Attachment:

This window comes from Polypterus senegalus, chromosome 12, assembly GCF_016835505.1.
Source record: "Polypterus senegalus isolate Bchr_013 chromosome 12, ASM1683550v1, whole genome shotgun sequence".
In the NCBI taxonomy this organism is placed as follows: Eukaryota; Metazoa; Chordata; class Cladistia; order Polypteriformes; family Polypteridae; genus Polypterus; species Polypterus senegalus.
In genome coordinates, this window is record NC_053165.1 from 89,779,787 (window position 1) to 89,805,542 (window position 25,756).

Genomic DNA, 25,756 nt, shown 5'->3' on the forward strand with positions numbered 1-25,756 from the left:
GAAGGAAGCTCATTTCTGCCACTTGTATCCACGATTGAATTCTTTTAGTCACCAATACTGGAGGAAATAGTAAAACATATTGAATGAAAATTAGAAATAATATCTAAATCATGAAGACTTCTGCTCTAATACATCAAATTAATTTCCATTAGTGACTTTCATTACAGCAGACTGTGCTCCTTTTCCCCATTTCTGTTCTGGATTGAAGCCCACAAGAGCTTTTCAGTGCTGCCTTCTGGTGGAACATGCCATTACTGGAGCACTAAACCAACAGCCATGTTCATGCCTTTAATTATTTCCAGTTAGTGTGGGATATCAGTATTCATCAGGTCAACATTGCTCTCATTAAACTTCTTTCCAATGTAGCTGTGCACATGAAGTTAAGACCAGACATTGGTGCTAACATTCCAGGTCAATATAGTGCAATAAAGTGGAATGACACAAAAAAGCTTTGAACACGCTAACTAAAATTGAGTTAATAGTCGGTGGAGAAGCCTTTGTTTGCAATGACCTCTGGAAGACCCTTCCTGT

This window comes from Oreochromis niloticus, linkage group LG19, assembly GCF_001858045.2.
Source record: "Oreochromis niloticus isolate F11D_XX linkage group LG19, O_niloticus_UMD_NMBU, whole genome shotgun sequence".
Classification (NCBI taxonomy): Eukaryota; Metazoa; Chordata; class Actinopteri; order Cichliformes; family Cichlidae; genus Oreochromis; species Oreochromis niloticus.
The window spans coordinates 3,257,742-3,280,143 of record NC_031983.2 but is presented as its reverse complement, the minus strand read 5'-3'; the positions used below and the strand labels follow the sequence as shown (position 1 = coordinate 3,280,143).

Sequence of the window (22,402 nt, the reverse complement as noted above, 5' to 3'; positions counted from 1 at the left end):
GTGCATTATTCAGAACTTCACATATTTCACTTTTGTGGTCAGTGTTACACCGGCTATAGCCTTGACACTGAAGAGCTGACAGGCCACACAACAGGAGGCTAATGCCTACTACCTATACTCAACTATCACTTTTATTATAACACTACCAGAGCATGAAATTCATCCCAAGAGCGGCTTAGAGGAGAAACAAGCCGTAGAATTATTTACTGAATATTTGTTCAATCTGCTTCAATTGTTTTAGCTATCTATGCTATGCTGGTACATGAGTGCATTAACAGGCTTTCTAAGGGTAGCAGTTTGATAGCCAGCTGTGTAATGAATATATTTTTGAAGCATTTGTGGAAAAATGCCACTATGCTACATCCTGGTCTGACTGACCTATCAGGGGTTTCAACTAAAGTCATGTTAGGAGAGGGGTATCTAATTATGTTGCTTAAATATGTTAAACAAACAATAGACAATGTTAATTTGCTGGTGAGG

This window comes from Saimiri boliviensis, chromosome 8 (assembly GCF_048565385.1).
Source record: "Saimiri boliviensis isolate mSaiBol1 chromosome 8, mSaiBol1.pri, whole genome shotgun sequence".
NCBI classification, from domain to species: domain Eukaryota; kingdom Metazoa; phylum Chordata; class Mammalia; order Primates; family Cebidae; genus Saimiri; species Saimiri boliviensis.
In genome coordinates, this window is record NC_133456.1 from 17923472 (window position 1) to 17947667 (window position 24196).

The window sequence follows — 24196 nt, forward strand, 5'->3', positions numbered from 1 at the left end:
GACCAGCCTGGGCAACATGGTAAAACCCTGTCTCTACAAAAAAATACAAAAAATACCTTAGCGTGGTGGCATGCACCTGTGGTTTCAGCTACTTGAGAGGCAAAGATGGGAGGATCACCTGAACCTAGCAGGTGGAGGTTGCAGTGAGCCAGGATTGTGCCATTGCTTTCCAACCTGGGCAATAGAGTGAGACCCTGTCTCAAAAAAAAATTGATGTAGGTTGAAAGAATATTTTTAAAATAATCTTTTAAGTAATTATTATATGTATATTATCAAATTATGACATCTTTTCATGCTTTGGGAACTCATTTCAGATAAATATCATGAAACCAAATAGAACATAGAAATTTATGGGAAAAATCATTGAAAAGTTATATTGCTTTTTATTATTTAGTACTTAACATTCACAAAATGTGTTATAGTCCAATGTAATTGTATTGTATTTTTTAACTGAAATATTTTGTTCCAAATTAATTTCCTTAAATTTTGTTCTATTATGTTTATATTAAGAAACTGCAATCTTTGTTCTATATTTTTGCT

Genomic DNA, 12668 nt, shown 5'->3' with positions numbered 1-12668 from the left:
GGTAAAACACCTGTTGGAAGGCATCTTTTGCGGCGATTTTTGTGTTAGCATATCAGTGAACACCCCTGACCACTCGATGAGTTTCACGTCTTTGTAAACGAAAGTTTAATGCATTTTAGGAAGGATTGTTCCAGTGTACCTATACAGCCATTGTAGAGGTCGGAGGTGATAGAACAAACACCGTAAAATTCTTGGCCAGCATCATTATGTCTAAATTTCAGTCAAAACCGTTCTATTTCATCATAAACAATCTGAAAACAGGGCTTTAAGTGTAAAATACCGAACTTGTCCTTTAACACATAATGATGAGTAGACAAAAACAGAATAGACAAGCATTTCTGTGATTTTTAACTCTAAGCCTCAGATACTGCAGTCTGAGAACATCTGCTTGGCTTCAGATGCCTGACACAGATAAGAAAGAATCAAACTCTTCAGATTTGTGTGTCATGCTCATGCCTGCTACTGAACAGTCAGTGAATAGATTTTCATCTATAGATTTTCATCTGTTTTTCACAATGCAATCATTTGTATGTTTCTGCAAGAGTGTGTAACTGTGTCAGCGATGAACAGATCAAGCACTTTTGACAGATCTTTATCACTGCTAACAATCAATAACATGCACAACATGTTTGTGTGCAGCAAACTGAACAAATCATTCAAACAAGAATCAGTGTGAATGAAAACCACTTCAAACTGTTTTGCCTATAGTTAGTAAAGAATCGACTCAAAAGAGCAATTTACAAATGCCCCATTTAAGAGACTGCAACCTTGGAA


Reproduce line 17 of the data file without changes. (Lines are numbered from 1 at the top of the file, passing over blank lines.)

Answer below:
The window sequence follows — 24196 nt, forward strand, 5'->3', positions numbered from 1 at the left end: